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Исполнение JS на сервере при масштабировании - что может пойти не так, Brian Geffon (LinkedIn)

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Доклад Брайана Геффона на HighLoad++ 2014.

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Исполнение JS на сервере при масштабировании - что может пойти не так, Brian Geffon (LinkedIn)

  1. 1. JS Execution on the Server, What Could Go Wrong? Brian Geffon Software Engineer, LinkedIn
  2. 2. Hello! 2
  3. 3. Outline  Introductions  Brief History  The paradigm shift  Problems!  Where we are today  Closing thoughts and Questions 3
  4. 4. LinkedIn in 2003 4 JAVA JSP Data Center HTML Browser A single monolithic web application
  5. 5. LinkedIn in 2010 5 Grails GSP JAVA JSP Data Center HTML Browser Ruby ERB New frameworks: productivity boost.
  6. 6. New Frameworks: Added productivity Added complexity  Difficult to maintain numerous versions of the same template  Make it difficult to share content between apps 6
  7. 7. Solution: a single templating language  Do these web app frameworks share anything?  How can we ensure that we remain D.R.Y.  What language can be supported across each architecture? 7
  8. 8. Solution: client side templating  Web applications return JSON data  Templates are compiled to JavaScript  JSON Data is consumed by JavaScript templates which will execute on the client side. 8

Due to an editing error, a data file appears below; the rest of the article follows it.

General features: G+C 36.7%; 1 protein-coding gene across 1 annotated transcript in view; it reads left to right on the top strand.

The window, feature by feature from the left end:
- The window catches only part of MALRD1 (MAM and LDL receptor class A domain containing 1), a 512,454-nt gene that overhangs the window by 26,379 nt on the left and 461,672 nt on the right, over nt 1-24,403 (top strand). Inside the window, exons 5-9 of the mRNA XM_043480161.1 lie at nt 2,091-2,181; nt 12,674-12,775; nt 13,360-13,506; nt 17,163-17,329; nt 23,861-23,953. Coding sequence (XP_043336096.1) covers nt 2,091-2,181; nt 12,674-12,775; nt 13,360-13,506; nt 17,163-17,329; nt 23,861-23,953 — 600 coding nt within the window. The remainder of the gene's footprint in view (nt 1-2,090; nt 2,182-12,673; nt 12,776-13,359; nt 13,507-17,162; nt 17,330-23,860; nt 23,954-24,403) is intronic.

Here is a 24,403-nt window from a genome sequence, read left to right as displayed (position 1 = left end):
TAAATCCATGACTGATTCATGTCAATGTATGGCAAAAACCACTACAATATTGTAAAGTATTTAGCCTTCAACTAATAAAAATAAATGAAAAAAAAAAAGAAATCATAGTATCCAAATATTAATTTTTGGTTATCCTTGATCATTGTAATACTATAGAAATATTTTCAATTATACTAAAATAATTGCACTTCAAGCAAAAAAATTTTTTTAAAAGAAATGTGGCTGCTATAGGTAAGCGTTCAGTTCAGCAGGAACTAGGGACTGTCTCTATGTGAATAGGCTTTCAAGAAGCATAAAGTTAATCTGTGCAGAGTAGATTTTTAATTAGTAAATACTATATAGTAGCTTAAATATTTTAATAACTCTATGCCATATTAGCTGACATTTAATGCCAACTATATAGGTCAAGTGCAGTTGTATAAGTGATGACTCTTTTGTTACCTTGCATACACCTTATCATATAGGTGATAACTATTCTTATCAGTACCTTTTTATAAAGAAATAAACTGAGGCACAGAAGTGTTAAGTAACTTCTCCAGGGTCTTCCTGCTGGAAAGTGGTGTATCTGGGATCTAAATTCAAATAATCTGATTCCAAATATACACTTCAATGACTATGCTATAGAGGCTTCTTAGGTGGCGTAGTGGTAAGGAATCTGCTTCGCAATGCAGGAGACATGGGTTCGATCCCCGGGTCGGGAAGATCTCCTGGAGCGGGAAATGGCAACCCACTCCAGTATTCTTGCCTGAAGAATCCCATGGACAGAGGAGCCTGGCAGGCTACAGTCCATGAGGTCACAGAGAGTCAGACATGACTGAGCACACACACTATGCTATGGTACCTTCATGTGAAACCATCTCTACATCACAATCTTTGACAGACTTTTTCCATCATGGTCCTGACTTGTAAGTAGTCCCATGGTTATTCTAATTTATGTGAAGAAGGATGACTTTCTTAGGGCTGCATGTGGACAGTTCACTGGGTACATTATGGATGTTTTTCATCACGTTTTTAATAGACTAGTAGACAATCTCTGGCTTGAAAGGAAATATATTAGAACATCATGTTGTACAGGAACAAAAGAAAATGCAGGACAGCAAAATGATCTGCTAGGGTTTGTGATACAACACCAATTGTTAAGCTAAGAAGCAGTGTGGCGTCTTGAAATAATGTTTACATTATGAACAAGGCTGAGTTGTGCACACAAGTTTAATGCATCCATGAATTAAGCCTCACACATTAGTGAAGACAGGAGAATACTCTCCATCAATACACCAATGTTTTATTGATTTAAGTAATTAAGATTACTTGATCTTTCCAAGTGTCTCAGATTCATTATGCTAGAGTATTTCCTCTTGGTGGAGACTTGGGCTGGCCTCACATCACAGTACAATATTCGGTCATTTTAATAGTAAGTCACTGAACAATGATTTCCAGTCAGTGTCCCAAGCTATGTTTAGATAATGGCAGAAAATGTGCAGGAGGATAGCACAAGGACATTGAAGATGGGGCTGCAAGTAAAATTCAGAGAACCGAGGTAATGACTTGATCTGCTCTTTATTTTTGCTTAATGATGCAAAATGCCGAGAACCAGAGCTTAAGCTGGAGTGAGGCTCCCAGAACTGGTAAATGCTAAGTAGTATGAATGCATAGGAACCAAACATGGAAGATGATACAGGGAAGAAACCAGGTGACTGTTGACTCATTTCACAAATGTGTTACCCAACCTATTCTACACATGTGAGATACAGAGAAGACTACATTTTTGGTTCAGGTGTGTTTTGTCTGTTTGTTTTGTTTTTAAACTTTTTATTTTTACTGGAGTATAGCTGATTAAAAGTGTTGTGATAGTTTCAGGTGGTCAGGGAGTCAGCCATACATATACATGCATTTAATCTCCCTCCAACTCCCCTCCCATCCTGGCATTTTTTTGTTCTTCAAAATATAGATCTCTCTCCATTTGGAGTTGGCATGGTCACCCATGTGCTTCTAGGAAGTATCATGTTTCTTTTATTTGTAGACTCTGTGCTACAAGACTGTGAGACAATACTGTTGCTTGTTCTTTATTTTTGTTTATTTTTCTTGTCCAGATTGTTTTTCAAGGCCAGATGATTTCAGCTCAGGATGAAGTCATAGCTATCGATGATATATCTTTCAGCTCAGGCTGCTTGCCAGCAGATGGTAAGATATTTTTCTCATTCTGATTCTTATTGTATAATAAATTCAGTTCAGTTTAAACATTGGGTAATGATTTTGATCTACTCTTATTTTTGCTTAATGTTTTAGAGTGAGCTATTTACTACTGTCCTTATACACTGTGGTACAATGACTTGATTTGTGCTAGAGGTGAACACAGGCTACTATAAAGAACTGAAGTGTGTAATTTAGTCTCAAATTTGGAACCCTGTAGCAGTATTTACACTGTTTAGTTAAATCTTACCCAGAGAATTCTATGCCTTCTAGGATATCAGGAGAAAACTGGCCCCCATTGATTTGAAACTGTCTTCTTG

9. 9. Solution: client side templating, contd.  Webapps can share UI!  Ability to cache templates on the client – Better performance? 9
  10. 10. So many options! 10
  11. 11. The winner: Dust.js  Dust is a logicless JavaScript templating language  Dust is extensible  Dust is inherently D.R.Y. https://github.com/linkedin/dustjs 11
  12. 12. Dust.js example gets compiled into a JavaScript function + =
  13. 13. Outline  Introductions  Brief History  The paradigm shift  Problems!  Where we are today  Closing thoughts and Questions 13
  14. 14. The paradigm shift  Reusable UI gives rise to component sharing across apps  Components are now separated from data models  Ability to avoid RTT for components embedded in page. 14
  15. 15. The paradigm shift: Fizzy 15
  16. 16. What’s going on here? 16 Web fz.js 1 2 Fizzy Server Profile 3 4 Contacts Profile
  17. 17. What’s does the application return? 17 HTTP/1.1 200 OK Content-Type: text/html X-FS-Page-Parse: 1 X-FS-Page-Id: profile-view-fs X-FS-Host-Id: ela4-appxxxx.prod Web fz.js 1 2 Fizzy Server Profile 3 4 Contacts Profile
  18. 18. What do these embedded components return? HTTP/1.1 200 OK Content-Type: application/json X-FS-Page-Id: profile-activity X-FS-Web Host-Id: ela4-appxxxx.prod X-FS-TL: http://cdn-host/hash-of-template1.js X-FS-fz.Template-js Keys: __default__=hash-of-template1 1 2 Fizzy Server Profile 3 4 Contacts Profile
  19. 19. What does the browser see?
  20. 20. Yay! A fancy new web architecture  Components are now stand alone  Nice UI separation  Reusability 20
  21. 21. What could possibly go wrong?  Large JSON payloads caused many problems with IE7 – IE7 doesn’t have a native JSON parser! 21
  22. 22. What could possibly go wrong?  Some older browsers would take a very long time executing JS – Many browsers didn’t have optimized JS engines 22